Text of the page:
Brooklyn Center, Minnesota — From steak and mac ‘n cheese to shrimp fried rice, Tyrrice Maybell cooks it all. Many of the 18-year-old’s favorite memories growing up have revolved around learning to cook. He practices regularly, serving his mother and younger brother their favorite foods.
“Cooking is a passion of mine. I’m a laid-back guy but I’m determined to perfect new recipes and make meals even better,” Maybell said. “One day, I want to go to culinary school, but I need to find work to save up before I start taking classes.”
After graduating from Brooklyn Center High School this spring, Maybell started to explore what his future career and education options might look like.
“I did not want to finish high school and jump into college. And I also wasn’t really passionate about committing to the military,” Maybell said. “One of my teachers, Ms. Gloge, recommended that I apply to the Minnesota Trades Academy (MTA) and I looked into it.”
Maybell had not considered a career in construction before. For Maybell, MTA’s paid summer internship program served as both a summer job and a skill builder for his future career decisions.
“You have to interview to be accepted into the program and that really stressed me out,” Maybell said. “But once I got into the room and started talking, I became more confident.”
New Goals and Ambitious Projects
Construction Careers Foundation is a statewide nonprofit, based in Minneapolis-St. Paul, that’s supported by trade unions, construction companies, a number of Minnesota school districts, and the State of Minnesota (DEED). The nonprofit created the Minnesota Trades Academy to serve students ages 16 to 20 years old, who primarily live in the Twin Cities metro area – exposing them to apprenticeship opportunities in Minnesota’s construction industry.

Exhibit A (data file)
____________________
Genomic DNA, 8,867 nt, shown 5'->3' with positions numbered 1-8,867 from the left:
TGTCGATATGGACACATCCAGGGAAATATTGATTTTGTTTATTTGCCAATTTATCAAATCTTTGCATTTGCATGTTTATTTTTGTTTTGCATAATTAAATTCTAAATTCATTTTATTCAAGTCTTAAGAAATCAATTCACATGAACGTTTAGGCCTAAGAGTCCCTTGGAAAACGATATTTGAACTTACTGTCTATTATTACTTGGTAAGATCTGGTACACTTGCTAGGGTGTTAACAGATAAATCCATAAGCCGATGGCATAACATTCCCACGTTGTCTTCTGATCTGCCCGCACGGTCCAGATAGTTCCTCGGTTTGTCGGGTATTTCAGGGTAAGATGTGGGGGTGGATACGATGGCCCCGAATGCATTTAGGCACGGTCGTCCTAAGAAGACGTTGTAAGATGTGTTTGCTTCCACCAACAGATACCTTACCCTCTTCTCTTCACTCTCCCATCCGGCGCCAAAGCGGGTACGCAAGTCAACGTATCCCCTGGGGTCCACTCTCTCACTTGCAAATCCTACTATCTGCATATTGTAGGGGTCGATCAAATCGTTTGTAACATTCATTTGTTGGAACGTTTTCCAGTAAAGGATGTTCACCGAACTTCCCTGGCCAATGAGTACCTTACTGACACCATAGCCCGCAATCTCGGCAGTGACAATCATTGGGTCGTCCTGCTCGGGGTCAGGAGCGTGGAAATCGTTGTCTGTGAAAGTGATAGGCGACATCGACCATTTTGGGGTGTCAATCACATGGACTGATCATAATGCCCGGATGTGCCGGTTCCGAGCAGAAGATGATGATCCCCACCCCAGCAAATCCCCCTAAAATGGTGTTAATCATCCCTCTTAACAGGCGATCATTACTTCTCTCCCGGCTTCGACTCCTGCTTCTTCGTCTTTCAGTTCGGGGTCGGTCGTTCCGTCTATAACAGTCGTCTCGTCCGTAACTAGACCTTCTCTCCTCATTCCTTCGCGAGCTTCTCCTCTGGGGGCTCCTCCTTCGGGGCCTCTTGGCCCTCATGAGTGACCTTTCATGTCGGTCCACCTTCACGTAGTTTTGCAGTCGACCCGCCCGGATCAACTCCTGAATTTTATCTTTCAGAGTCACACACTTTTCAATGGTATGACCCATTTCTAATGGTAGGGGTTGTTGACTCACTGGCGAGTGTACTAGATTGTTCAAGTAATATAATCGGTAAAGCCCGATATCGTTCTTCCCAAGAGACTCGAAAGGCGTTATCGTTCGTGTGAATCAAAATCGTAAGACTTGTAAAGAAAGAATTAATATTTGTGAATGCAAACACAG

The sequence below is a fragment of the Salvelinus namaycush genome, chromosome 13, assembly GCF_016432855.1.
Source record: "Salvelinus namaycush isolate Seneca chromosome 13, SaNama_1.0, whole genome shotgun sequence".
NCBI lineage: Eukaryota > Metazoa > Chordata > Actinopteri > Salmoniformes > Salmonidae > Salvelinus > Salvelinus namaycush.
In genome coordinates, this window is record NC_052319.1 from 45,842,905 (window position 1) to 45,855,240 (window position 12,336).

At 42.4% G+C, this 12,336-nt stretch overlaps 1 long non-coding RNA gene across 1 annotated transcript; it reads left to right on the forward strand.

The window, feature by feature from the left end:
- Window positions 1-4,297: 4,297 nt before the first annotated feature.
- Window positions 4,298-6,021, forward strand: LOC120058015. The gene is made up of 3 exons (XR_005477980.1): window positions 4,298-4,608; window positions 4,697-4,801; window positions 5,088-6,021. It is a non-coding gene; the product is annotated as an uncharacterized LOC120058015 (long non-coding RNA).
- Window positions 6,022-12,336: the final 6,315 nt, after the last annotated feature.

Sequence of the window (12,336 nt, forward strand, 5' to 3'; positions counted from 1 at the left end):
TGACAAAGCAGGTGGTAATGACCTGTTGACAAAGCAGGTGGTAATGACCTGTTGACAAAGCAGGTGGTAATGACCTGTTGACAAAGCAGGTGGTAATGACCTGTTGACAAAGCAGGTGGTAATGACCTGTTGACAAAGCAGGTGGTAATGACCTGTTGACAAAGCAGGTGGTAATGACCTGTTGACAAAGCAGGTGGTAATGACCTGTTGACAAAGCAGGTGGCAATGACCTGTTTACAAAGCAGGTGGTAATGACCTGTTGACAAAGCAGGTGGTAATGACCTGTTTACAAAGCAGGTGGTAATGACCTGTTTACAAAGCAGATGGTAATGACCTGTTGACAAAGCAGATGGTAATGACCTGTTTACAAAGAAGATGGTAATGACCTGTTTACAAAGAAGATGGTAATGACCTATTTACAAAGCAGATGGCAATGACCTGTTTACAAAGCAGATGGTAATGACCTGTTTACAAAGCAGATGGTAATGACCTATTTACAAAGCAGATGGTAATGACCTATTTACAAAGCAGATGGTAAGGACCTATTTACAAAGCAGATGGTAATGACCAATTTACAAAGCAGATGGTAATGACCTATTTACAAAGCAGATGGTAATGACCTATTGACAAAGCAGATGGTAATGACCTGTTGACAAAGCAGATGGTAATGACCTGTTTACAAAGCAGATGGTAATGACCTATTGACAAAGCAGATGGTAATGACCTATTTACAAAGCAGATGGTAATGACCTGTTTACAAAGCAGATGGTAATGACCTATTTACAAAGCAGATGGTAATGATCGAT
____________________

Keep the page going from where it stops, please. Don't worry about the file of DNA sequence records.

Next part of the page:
“The intent of the Minnesota Trades Academy,” said ConstructionCareers.orgy Stuart, associate director of the Construction Careers Foundation, “is to offer a hands-on learning experience that can help a young person see that there’s another option besides college or the military – it’s a career with Minnesota’s construction and building trades.”
But the Minnesota Trades Academy experience goes beyond learning construction skills such as how to wield a hammer or how to use a saw. It also teaches good communication, teamwork and the importance of planning.
“My favorite project that I have worked on was building dressers,” Maybell said. “Teamwork helped us get the job done quickly and we were so focused on our goal that we stayed on top of our responsibilities.”
Maybell also learned the names and uses of the tools on site. He practiced using a power saw and has improved his measuring skills.
“You have to be accurate in everything you do in construction,” Maybell said. “1/16 of an inch matters and it’s a measurement we use often.”
Considering A Career in Construction
“From this experience, I would definitely consider a career in construction or apprenticeship,” Maybell said. “I just needed the experience to test it out for myself and learn more about what careers are out there. So far, being an electrician interests me the most.”
Maybell also has advice for students considering what their next step after high school is.
“It’s a pretty good experience and you just have to keep an open mind to learn it all,” Maybell said. “There are opportunities (like MTA) out there, you just need to be willing to try them. Who knows, maybe it will be the right fit for you.”
For more information on the Minnesota Trades Academy visit the Program page on ConstructionCareers.org. To read more Rock-Solid Success Stories about young people exploring careers with Minnesota’s construction and building trades, click here.